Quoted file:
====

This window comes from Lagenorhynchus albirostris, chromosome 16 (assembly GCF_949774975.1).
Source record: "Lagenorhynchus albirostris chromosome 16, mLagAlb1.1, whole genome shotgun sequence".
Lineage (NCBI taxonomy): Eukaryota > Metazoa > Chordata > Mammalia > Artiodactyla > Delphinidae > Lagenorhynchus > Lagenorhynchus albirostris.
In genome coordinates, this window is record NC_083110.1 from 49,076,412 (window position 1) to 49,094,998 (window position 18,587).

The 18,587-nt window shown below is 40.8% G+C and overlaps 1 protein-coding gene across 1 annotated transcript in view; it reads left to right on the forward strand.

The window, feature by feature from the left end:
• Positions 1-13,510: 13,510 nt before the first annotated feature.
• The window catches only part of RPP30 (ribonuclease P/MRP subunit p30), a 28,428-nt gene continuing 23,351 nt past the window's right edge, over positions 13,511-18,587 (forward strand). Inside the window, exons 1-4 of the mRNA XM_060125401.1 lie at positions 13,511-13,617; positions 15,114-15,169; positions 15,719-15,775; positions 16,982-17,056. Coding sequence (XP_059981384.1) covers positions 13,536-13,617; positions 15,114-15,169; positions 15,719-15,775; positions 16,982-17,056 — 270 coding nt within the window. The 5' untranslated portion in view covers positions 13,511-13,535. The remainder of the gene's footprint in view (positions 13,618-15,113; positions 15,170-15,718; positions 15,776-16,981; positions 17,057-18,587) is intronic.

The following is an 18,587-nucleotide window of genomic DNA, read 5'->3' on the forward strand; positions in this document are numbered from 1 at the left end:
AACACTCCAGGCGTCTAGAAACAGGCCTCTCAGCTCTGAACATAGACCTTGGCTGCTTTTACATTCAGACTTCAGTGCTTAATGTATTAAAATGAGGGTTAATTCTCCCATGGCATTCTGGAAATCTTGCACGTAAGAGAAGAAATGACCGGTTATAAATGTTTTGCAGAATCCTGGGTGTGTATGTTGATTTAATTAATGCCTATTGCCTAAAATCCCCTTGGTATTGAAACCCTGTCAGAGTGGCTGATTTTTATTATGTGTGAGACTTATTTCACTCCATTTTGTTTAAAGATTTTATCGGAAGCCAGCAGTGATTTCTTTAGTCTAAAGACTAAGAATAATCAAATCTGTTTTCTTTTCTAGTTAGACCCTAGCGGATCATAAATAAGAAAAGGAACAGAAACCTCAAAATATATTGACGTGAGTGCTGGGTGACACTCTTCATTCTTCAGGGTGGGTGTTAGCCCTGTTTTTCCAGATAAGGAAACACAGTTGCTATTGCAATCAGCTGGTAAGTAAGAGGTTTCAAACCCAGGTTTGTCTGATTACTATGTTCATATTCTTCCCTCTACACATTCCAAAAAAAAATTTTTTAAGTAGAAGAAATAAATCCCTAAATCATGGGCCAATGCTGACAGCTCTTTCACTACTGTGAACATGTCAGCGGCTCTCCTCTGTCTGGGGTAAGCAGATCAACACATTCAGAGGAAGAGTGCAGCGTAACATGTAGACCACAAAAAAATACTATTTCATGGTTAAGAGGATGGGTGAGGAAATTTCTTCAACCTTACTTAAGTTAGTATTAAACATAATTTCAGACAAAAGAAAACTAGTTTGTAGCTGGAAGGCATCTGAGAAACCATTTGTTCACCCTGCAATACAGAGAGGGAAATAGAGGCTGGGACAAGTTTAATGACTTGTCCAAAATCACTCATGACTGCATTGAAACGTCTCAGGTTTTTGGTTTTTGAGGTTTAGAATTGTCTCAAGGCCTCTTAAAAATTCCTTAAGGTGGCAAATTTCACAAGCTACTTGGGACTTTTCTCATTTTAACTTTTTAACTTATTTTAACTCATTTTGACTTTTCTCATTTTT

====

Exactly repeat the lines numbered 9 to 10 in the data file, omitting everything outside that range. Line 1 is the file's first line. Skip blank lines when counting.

The following is an 18,587-nucleotide window of genomic DNA, read 5'->3' on the forward strand; positions in this document are numbered from 1 at the left end:
AACACTCCAGGCGTCTAGAAACAGGCCTCTCAGCTCTGAACATAGACCTTGGCTGCTTTTACATTCAGACTTCAGTGCTTAATGTATTAAAATGAGGGTTAATTCTCCCATGGCATTCTGGAAATCTTGCACGTAAGAGAAGAAATGACCGGTTATAAATGTTTTGCAGAATCCTGGGTGTGTATGTTGATTTAATTAATGCCTATTGCCTAAAATCCCCTTGGTATTGAAACCCTGTCAGAGTGGCTGATTTTTATTATGTGTGAGACTTATTTCACTCCATTTTGTTTAAAGATTTTATCGGAAGCCAGCAGTGATTTCTTTAGTCTAAAGACTAAGAATAATCAAATCTGTTTTCTTTTCTAGTTAGACCCTAGCGGATCATAAATAAGAAAAGGAACAGAAACCTCAAAATATATTGACGTGAGTGCTGGGTGACACTCTTCATTCTTCAGGGTGGGTGTTAGCCCTGTTTTTCCAGATAAGGAAACACAGTTGCTATTGCAATCAGCTGGTAAGTAAGAGGTTTCAAACCCAGGTTTGTCTGATTACTATGTTCATATTCTTCCCTCTACACATTCCAAAAAAAAATTTTTTAAGTAGAAGAAATAAATCCCTAAATCATGGGCCAATGCTGACAGCTCTTTCACTACTGTGAACATGTCAGCGGCTCTCCTCTGTCTGGGGTAAGCAGATCAACACATTCAGAGGAAGAGTGCAGCGTAACATGTAGACCACAAAAAAATACTATTTCATGGTTAAGAGGATGGGTGAGGAAATTTCTTCAACCTTACTTAAGTTAGTATTAAACATAATTTCAGACAAAAGAAAACTAGTTTGTAGCTGGAAGGCATCTGAGAAACCATTTGTTCACCCTGCAATACAGAGAGGGAAATAGAGGCTGGGACAAGTTTAATGACTTGTCCAAAATCACTCATGACTGCATTGAAACGTCTCAGGTTTTTGGTTTTTGAGGTTTAGAATTGTCTCAAGGCCTCTTAAAAATTCCTTAAGGTGGCAAATTTCACAAGCTACTTGGGACTTTTCTCATTTTAACTTTTTAACTTATTTTAACTCATTTTGACTTTTCTCATTTTT